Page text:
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The tradition of soccer continued in the 'Isle'. The Shamrocks won the Inishowen Cup at Malin Head in 1932/'33. The team was:- (back row from left) Owen Doherty (Canny), Figart: Paddy McLaughlin (Rye), Doaghmore: Paddy McGeoghan (Norr), Clara: Bill McCandless, Straths: Mick Kearney, Tullagh: Mickey Doherty (Brian), Lagahurry.(front row from left) James Doherty (Craig), I.O.D.: Sam McCandless, Straths: Colm Doherty (The Doctor). Clonmany: Charlie Gubbin, Beltra: Eddie Kelly, Tullagh.

James Craig and Sam McCandless were the scorers. The two members of the team who are still alive are Sam McCandless (England) and Paddy McGeoghan (Clara).

On the way to the match at Malin Head, our team and supporters en route to the game, had to disembark from the bus so that it could climb lagg Brae. At the summit our jolly bunch boarded the bus and headed for the 'Head'.

Barely settled down in their seats again the passengers were ordered to desembark again. This time the law took a headcount of the passengers, and luckily enough the Isle bus was allowed to proceed.

After a successful day, as was customary, the celebrations continued into the 'wee hours'. Victory celebrations were held in Pat Doherty's (Donola) Barn where there was an abundance of the 'wee Still'.

A few years later another Isle team were successful in the Inishowen Cup. One of the players, Mickey Doherty (Brian) cycled to Derry to collect their new jerseys. Mickey's problem was how to smuggle them past the Customs at Bridgend. So Mickey donned the twelve jerseys and shorts and camouflaged the 'rig' by donning a white overcoat. Mickey managed to arrive home incognito.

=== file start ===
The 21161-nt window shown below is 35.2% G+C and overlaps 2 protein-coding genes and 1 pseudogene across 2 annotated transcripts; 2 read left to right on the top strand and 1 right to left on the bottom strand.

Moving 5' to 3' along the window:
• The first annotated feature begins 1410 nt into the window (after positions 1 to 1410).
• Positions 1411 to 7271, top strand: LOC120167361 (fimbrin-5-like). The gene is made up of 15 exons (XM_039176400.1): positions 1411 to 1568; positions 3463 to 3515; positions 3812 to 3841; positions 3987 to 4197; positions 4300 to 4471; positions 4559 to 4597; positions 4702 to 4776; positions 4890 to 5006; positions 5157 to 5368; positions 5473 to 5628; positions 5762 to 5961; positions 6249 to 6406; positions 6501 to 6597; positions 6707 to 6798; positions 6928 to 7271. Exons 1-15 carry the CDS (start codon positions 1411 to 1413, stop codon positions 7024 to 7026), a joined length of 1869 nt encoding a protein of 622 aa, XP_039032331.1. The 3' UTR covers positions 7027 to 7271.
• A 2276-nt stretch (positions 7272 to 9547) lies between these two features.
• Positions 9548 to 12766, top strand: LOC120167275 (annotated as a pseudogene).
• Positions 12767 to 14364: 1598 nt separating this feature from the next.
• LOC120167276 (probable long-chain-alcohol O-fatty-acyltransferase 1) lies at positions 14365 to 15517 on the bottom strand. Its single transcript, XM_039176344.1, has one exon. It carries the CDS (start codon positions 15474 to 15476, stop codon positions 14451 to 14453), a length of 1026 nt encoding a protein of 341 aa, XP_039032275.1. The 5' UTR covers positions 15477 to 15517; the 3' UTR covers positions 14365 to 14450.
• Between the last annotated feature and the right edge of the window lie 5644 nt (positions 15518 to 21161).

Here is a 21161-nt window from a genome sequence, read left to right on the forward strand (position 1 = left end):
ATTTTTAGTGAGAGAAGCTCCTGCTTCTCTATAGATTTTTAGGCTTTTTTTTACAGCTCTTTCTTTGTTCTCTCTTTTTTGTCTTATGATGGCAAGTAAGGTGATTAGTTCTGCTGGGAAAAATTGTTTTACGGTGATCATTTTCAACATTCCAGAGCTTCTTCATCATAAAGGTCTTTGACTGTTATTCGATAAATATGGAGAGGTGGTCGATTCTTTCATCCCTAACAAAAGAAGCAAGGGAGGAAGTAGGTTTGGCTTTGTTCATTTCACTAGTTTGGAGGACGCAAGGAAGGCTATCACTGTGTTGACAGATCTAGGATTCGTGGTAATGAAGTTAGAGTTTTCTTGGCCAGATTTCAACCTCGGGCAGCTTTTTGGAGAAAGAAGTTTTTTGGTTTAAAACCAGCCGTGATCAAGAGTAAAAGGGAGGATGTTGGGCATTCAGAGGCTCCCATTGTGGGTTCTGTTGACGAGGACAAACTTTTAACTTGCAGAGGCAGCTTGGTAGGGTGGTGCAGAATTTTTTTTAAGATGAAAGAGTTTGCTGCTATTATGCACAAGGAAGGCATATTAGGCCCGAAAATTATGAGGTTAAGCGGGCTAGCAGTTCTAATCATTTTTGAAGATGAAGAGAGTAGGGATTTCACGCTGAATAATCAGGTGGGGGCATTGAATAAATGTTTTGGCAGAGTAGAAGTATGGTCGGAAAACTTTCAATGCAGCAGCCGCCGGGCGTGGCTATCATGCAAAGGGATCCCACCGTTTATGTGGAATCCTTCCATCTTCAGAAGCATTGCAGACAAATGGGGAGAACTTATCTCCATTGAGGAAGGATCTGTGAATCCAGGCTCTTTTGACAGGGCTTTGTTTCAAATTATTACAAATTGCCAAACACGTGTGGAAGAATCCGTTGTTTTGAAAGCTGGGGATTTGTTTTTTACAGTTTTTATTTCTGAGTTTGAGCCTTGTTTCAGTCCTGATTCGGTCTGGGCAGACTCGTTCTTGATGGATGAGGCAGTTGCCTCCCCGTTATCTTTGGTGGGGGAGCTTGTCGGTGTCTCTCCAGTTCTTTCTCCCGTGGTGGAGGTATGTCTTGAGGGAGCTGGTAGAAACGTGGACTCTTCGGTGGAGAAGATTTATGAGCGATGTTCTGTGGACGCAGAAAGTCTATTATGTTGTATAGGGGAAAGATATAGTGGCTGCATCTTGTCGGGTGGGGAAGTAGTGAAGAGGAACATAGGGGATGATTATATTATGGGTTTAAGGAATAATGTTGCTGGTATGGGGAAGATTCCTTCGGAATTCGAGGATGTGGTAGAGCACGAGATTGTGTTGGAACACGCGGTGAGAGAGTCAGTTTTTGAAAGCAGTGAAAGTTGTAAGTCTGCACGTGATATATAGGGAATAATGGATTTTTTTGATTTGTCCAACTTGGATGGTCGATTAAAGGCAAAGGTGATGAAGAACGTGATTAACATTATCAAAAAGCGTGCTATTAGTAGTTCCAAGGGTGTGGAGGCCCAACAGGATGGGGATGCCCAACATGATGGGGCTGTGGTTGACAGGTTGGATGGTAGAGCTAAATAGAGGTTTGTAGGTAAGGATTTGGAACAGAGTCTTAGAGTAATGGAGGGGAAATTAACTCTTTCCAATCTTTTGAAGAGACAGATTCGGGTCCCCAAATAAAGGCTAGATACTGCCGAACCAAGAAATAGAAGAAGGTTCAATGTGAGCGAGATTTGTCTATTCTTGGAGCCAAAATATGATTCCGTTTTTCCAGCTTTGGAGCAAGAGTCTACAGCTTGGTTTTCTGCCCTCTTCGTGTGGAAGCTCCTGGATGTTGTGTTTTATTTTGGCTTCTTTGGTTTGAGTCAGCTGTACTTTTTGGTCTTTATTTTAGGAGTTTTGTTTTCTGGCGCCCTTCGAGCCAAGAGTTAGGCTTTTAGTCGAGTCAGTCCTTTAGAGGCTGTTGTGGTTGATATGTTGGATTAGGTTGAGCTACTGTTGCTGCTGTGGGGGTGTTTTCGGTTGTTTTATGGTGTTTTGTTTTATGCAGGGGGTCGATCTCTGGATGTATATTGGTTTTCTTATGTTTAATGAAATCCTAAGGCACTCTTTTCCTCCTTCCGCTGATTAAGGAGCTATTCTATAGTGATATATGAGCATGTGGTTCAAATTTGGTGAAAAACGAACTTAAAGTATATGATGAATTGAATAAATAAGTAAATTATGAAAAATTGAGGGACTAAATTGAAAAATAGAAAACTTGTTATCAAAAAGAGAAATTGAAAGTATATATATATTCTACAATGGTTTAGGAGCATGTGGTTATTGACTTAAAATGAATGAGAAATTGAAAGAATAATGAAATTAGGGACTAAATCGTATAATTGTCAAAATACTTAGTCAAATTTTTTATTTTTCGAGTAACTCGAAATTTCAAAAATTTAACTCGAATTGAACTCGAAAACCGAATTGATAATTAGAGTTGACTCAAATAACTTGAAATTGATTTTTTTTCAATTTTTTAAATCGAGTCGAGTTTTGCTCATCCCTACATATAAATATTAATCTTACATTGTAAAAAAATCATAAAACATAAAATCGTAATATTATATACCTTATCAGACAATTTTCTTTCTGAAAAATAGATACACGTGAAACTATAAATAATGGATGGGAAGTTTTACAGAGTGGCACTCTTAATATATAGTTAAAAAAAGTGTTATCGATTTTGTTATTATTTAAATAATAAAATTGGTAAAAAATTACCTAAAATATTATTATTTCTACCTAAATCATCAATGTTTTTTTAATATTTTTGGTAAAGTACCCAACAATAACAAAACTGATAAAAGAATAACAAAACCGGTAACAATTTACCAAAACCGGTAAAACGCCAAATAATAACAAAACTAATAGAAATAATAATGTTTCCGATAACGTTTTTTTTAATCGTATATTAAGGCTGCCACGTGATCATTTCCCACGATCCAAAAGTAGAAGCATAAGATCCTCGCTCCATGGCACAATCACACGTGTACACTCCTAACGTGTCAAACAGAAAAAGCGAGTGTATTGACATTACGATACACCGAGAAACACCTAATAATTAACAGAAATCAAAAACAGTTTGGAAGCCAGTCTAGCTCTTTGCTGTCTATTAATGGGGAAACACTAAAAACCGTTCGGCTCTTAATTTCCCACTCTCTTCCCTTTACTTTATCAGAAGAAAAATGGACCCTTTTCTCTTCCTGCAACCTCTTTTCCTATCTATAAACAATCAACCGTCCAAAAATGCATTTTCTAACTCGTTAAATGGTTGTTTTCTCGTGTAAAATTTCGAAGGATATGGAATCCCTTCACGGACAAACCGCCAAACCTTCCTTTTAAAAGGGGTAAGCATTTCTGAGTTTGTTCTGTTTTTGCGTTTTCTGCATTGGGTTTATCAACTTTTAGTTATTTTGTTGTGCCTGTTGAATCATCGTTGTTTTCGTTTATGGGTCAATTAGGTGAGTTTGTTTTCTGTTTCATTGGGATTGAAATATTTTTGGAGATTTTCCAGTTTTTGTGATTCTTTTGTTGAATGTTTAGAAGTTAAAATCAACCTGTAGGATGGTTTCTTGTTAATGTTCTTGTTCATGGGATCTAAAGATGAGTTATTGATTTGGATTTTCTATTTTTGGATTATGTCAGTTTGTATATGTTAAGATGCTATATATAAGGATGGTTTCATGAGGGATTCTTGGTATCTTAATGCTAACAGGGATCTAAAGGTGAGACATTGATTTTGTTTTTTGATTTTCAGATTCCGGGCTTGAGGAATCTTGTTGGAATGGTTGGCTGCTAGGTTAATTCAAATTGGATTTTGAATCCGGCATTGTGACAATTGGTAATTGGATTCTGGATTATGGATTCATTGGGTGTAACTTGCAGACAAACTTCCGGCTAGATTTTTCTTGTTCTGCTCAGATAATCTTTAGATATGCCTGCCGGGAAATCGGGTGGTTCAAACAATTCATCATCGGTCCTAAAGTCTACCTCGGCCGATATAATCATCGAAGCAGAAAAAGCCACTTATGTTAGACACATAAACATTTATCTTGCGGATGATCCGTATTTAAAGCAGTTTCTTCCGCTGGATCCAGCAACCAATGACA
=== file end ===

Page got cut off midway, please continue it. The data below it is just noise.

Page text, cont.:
During the war years, many men were employed in work schemes constructing bog roads. Many Isle men were employed on such a scheme at Sorn in Buncrana. The Isle men were transported by James McGonagle of Beltra in his lorry. Along with some Urris players, the Isle Shamrocks entered the Buncrana League and Cup of 1946. After a long, tiresome day, the Isle Shamrocks often entertained soccer fans to ninety minutes of splendid football at Buncrana.

Soccer continued in the Isle of Doagh until 1950 and then declined. In 1990, the Isle Shamrocks revival began. The boys of the area were looking for football so a local committee began to organise coaching sessions and friendlies. The pitch at Beltra was prepared for this revival. Soon after, a junior side was organised and competition sought. Many friendlies were played in 1991 and 1992 and our opponents were Illies, Quigley's Point. Culdaff Reserves, Carndonagh, Clonmany Shamrocks, Bonagee and Sea Rovers.

In our most recent game, Isle Shamrocks defeated Top 0' The Hill, Derry by 4-2. Our under 17 team has entered the Inishowen League under 17s.

We hope the Isle Shamrocks will be permitted to play in the lnishowen League in the 1992/'93 season.